Scott Voss (Kevin James) was teacher of the year. Ten years ago. Now he can’t make it to school on time and what he does can’t really be called teaching. Principal Becher (Greg Germann) is less than pleased with Scott’s current performance. Due to budget issues, one of the first programs to be cut is music. The kids in the music program will be left with little enrichment in their lives. When Scott finds out Marty (Henry Winkler), the music teacher, may lose his job if the music program is cut, and Marty’s wife is pregnant, he decides he can’t let that happen.
When the rest of the teachers don’t jump in to help, Scott has to come up with a plan on his own. After brainstorming with his unhappily married brother Eric (Gary Valentine), he finds his calling. He finds out that the guys who lose UFC matches get $10,000 per match. To lose! Scott decides he can do this. Scott trains with one of his citizenship students, Niko (Bas Rutten). With Niko and Marty in his corner, he can’t win…er, lose.
Scott comes to find out that the entry-level fights are a lot less glamorous, and lucrative, than the UFC fights he watched. Nonetheless, he proceeds. And he exceeds at losing. He is slowly building up the $48,000 he needs to save the music program and Marty’s job. But can he raise enough money to save the program?
I know what you’re thinking. “Another movie about an arts program getting cut? Another movie about a formerly great teacher trying to redeem himself?” And the next thought is, “Another Kevin James movie? Really? And he wrote it, too?” I know because those are the same thoughts that went through my head.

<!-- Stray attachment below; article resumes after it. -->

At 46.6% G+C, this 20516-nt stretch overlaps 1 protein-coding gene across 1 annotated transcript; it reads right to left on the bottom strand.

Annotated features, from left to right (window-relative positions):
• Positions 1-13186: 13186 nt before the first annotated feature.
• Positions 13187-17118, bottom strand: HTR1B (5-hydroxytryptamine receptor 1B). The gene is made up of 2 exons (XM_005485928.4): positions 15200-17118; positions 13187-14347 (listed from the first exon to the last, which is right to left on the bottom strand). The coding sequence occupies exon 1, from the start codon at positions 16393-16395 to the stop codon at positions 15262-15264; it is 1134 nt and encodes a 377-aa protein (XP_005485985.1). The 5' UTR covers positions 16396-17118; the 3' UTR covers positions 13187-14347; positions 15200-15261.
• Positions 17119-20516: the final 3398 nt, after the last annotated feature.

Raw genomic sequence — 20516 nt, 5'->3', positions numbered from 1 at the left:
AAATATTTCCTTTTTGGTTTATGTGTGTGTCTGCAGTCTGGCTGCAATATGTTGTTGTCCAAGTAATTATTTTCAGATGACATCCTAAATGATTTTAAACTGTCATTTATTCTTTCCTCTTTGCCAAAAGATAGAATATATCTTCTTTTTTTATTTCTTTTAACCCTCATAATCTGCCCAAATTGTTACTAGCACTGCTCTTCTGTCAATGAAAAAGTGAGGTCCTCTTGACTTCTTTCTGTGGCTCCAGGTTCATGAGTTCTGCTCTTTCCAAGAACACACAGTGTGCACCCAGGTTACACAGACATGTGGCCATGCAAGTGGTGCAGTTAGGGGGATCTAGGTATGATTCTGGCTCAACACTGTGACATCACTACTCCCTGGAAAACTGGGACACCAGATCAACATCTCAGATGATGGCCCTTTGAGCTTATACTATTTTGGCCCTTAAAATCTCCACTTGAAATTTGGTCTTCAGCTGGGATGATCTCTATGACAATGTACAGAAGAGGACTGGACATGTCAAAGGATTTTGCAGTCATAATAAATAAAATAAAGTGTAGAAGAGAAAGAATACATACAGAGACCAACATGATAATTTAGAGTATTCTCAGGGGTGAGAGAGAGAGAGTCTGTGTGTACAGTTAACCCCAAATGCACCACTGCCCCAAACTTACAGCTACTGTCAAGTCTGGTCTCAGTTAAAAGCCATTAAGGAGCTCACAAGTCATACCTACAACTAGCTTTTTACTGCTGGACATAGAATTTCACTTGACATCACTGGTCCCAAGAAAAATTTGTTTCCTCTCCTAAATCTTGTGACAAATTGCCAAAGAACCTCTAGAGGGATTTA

I was pleasantly surprised. I might even go so far as to say I was shocked. The story was remarkably well done. Not what I expected from a Kevin James vehicle. This is no Paul Blart: Mall Cop. This movie actually has heart. (Yes, I realize that is said about most movies where some arts program is going to be axed, leaving the kids involved in a lurch.)
It is a bit unbelievable that someone like Kevin James would ever have a shot with a Salma Hayek. But it works. And Henry Winkler, well, he’s Henry Winkler. I don’t think there’s much this guy can do wrong. The chemistry of the cast works. Quite well, I might add.
Sure, it has its cheesy moments. Sure, it is a little predictable. But all of that can easily be overlooked. Scott’s determination, and his drive to not disappoint the children depending on him keep the movie moving forward. And I laughed. And laughed. I think I laughed for the majority of the film. The jokes all clicked. They didn’t feel forced. Honestly, I have more respect for Mr. James after this one.
The kids will love Here Comes the Boom. Not knowing much about the movie going in to it, I wasn’t sure if it was kid-appropriate. I would venture to say they are the target audience. At one point, my 12-year-old was actually cheering. Out loud. Something I don’t know that I’ve seen her do at a movie.
If you’ve got a free night, check this one out. And take your kids. None of you will be disappointed.